• [0048]
    Apheresis-related procedures and services are those procedures and services that involve the removal of disease-promoting agents from a patient's blood through apheresis-related procedures and/or equipment. Example of apheresis-related procedures and services include, but are not limited to Therapeutic Plasma Exchange, Double Filtration Apheresis, Hemoperfusion, Immunoadsorption, Photopheresis, Cell Exchange, Cell Depletion, Cell Harvesting and Peripheral Blood Stem Cell Collections, among others.
  • [0049]
    An example flow diagram of functions performed in accordance with an embodiment of the present invention will now be described in conjunction with FIGS. 1A and 1B. Referring now to FIG. 1A, a Parent Company is formed 110, which in turn forms one or more SMSOs 115, which are wholly-owned or majority controlled local companies, such as subsidiaries or franchisees, designed to oversee the provision of the Company's brand of apheresis-related procedures and services in a designated geographic area. Each SMSO may be staffed with employees who are experienced in sales, marketing and management of professional offices (e.g., medical offices and specialty clinics) and who establish one or more local SAFs 120 and hire the necessary core medical personnel 125 (e.g., one or more Medical Directors and/or other ancillary staff needed to perform the start-up functions at the SAF and the Practice Management Services for local physicians and/or medical practices and DMPs).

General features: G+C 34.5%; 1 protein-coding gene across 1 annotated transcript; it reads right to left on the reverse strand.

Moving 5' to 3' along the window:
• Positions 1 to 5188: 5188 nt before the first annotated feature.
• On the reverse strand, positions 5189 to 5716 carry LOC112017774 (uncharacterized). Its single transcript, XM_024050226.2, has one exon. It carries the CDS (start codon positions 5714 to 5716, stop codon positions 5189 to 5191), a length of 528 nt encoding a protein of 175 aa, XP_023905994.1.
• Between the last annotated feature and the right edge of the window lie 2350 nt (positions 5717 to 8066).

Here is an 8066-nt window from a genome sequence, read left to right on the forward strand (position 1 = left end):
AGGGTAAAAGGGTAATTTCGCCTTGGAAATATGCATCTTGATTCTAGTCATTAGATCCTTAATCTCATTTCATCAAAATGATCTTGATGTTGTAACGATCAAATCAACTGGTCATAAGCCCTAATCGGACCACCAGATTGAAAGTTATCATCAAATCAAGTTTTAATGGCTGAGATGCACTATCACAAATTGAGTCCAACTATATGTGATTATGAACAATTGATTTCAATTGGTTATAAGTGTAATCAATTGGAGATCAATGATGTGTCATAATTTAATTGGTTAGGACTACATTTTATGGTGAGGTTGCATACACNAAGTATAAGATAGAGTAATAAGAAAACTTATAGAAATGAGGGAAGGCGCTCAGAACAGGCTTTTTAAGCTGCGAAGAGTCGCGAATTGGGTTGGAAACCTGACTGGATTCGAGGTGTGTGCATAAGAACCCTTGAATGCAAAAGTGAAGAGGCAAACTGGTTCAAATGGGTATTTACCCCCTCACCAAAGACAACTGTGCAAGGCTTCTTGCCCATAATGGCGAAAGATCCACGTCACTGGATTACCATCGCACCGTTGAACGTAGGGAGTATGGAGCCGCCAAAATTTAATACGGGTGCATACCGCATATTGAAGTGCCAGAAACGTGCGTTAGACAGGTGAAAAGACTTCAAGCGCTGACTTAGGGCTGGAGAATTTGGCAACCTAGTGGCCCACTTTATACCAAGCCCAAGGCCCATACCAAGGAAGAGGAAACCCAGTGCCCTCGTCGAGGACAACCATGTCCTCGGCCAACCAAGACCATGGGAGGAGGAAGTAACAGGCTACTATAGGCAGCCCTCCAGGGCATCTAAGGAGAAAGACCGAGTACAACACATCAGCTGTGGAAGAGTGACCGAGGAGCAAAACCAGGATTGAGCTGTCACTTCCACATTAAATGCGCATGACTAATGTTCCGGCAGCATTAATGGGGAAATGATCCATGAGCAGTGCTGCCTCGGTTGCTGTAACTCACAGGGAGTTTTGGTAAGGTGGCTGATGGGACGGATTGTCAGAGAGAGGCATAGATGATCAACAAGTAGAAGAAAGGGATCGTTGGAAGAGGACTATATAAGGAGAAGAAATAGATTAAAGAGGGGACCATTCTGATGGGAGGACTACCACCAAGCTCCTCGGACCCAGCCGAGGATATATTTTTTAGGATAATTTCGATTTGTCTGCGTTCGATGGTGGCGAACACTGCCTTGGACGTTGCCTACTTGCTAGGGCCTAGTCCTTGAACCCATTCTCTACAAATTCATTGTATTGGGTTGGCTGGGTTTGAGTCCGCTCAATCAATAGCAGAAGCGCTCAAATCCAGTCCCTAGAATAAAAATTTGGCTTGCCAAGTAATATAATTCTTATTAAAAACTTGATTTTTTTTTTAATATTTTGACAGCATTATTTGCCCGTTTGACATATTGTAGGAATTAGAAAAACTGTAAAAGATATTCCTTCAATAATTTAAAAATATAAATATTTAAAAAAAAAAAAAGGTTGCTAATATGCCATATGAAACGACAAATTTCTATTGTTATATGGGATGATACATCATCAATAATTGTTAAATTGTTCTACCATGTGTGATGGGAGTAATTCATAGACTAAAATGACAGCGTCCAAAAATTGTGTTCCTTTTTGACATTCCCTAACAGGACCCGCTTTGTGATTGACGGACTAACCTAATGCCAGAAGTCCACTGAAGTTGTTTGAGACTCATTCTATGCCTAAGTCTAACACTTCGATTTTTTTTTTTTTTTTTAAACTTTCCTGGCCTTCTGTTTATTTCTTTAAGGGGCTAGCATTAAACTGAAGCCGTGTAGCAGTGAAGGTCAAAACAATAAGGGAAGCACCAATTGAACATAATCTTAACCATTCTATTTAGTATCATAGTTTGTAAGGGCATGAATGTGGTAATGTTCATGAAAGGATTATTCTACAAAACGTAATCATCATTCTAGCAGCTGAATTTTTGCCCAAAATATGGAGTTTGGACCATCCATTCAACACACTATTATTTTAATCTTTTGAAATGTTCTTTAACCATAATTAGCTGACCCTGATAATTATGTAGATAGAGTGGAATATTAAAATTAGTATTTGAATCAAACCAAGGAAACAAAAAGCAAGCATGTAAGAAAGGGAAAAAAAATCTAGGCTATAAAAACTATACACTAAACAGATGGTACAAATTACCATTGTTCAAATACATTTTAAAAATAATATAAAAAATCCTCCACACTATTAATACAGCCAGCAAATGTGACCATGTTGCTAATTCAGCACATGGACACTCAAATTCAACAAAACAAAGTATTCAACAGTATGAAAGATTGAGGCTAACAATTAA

• [0050]
    Each SMSO also enters into a relationship with the one or more Medical Directors 130, which may include, for example, a written contractual agreement outlining the respective roles and responsibilities of SMSO and the Medical Director(s).
  • [0051]
    Each SMSO may, via marketing or other means, contact local physicians and/or medical offices in the surrounding area (e.g., a large metropolitan area) that have patients who would benefit from the SMSO's apheresis-related procedures and services, provided at the SAF. Each SMSO informs the local physicians and/or medical offices of its Practice Management Services and SAF capabilities, and contracts with those local physicians and/or medical offices that are interested in offering TA-related services to their patients 145. Each SMSO enters into a relationship with the selected local physicians/medical practices which could include one or more office locations in or around the vicinity of the SMSO facility 145 (alternatively referred to herein as DMPs). The relationship between them may include, for example, a written contractual agreement regarding provision of apheresis-related procedures and services and Practice Management Services.